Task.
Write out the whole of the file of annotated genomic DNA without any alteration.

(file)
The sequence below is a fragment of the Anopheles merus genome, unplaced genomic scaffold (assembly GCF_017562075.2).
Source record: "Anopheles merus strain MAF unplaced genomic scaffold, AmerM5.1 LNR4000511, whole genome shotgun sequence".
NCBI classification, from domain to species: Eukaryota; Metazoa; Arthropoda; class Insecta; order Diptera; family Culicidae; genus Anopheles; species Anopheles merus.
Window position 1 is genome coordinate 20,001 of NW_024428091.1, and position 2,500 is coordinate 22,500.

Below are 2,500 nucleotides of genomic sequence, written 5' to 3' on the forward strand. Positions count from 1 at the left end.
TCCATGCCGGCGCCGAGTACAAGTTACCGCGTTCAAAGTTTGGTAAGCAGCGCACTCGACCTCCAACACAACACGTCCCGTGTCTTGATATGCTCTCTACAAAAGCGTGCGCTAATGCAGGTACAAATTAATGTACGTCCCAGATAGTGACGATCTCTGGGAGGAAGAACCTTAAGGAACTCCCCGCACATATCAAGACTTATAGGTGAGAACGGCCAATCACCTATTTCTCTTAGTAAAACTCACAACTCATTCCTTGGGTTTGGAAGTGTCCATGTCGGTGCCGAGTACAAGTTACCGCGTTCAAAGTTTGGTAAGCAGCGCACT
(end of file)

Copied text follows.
The sequence below is a fragment of the Anopheles merus genome, unplaced genomic scaffold (assembly GCF_017562075.2).
Source record: "Anopheles merus strain MAF unplaced genomic scaffold, AmerM5.1 LNR4000511, whole genome shotgun sequence".
NCBI classification, from domain to species: Eukaryota; Metazoa; Arthropoda; class Insecta; order Diptera; family Culicidae; genus Anopheles; species Anopheles merus.
Window position 1 is genome coordinate 20,001 of NW_024428091.1, and position 2,500 is coordinate 22,500.

Below are 2,500 nucleotides of genomic sequence, written 5' to 3' on the forward strand. Positions count from 1 at the left end.
TCCATGCCGGCGCCGAGTACAAGTTACCGCGTTCAAAGTTTGGTAAGCAGCGCACTCGACCTCCAACACAACACGTCCCGTGTCTTGATATGCTCTCTACAAAAGCGTGCGCTAATGCAGGTACAAATTAATGTACGTCCCAGATAGTGACGATCTCTGGGAGGAAGAACCTTAAGGAACTCCCCGCACATATCAAGACTTATAGGTGAGAACGGCCAATCACCTATTTCTCTTAGTAAAACTCACAACTCATTCCTTGGGTTTGGAAGTGTCCATGTCGGTGCCGAGTACAAGTTACCGCGTTCAAAGTTTGGTAAGCAGCGCACT